Pakistan floods have killed more than 1,000 people and displaced millions since mid-June, causing widespread damage and threatening the country’s economic recovery.
Balochistan, Khyber Pakhtunkhwa, and Sindh – three of Pakistan’s four provinces – have experienced record-breaking rainfall this summer, with the latter receiving almost eight times the average amount expected in August.
“We left our homes in a hurry and could not gather all the supplies to cook”, a survivor of the floods told the BBC. “Some days we are able to eat, some days we have nothing.
More than 1,000 people have lost their lives and nearly one million homes have been damaged, displacing more than 30 million people or about 15% of the population. The flooding is the worst to hit the country in at least a decade.
The International Federation of Red Cross and Red Crescent Societies (IFRC) is working to distribute shelter material, and water purification units to guarantee access to safe drinking water. Pakistan is also dealing with malaria and dengue disease outbreaks, rising health concerns among the millions displaced.
In an interview with the Financial Times, climate change and environment minister Sherry Rehman described Pakistan’s floods as “the climate catastrophe of the decade”, claiming that “in living memory, [the country] has not seen such a biblical flood”.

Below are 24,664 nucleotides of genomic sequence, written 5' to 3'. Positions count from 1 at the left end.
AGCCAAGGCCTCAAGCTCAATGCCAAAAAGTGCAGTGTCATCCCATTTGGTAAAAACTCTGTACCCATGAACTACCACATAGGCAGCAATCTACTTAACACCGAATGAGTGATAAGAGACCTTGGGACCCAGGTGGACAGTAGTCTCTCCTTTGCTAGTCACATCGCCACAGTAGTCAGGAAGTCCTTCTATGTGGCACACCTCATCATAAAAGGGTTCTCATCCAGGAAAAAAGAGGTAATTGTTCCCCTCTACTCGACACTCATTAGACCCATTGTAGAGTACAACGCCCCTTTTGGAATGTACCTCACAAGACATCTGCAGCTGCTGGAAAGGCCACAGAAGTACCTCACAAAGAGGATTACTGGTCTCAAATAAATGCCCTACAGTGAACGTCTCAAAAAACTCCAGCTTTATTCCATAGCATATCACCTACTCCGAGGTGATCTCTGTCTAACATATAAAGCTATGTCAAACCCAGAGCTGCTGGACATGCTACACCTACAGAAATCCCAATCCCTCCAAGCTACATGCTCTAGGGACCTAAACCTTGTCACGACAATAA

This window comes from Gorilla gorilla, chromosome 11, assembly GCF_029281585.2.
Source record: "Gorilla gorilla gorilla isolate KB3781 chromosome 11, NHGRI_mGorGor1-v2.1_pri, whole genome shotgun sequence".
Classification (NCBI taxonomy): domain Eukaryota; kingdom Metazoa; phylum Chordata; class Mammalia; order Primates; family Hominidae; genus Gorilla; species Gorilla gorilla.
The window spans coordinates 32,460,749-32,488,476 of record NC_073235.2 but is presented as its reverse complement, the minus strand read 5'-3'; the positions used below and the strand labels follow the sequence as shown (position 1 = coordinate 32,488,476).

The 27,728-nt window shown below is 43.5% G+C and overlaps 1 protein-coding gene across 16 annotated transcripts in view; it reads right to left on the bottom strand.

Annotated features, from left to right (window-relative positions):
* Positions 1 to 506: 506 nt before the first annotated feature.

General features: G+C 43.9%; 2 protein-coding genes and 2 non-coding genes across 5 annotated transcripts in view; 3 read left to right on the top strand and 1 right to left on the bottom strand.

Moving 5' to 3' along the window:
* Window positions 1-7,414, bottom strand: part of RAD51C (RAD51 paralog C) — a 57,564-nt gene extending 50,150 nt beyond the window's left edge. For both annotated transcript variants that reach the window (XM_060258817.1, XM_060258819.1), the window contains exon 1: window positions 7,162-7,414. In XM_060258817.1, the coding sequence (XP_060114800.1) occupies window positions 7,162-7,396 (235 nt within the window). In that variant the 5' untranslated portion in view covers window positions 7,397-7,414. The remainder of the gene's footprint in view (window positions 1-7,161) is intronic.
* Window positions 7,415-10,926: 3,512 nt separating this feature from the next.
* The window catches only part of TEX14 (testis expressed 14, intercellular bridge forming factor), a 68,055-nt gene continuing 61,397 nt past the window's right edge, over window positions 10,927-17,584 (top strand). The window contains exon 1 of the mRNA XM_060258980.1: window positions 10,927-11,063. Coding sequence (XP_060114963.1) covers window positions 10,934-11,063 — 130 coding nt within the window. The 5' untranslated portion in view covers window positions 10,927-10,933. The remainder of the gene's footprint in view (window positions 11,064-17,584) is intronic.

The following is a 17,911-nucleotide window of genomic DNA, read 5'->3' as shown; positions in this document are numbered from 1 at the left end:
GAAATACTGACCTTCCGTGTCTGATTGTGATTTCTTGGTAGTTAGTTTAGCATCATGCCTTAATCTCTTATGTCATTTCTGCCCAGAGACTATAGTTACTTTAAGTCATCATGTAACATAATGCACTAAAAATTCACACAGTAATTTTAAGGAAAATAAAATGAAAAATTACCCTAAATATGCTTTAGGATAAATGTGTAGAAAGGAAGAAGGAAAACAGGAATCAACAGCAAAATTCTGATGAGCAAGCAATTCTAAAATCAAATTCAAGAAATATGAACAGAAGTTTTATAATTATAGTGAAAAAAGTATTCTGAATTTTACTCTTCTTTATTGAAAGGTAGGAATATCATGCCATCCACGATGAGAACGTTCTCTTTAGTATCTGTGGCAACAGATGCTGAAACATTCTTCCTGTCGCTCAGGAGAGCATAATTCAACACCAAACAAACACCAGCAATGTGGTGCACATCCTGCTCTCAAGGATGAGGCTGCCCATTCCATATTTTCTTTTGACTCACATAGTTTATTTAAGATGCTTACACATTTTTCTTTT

The country was hit by an early and prolonged heatwave in April. The sudden shift from winter to summer temperatures left crops without the opportunity for effective germination. Now, Pakistan’s floods have washed away huge parts of harvested crops and compromised the little that was left after an extremely challenging year in terms of climate.
Pakistan floods are just the latest of the climate change-induced catastrophes that have hit the South Asian nation in recent months, adding to its financial distress and threatening its economic recovery.
On Monday, the International Monetary Fund (IMF) is expected to approve a US$1.2 billion disbursement, a deal hailed by Pakistani prime minister Shehbaz Sharif last week as the nation seeks to avert a balance of payment crisis.
The foreign minister said Pakistan needs financial help to deal with the “overwhelming floods” and hopes that financial institutions will take the massive economic fallout into account – Reuters reported.
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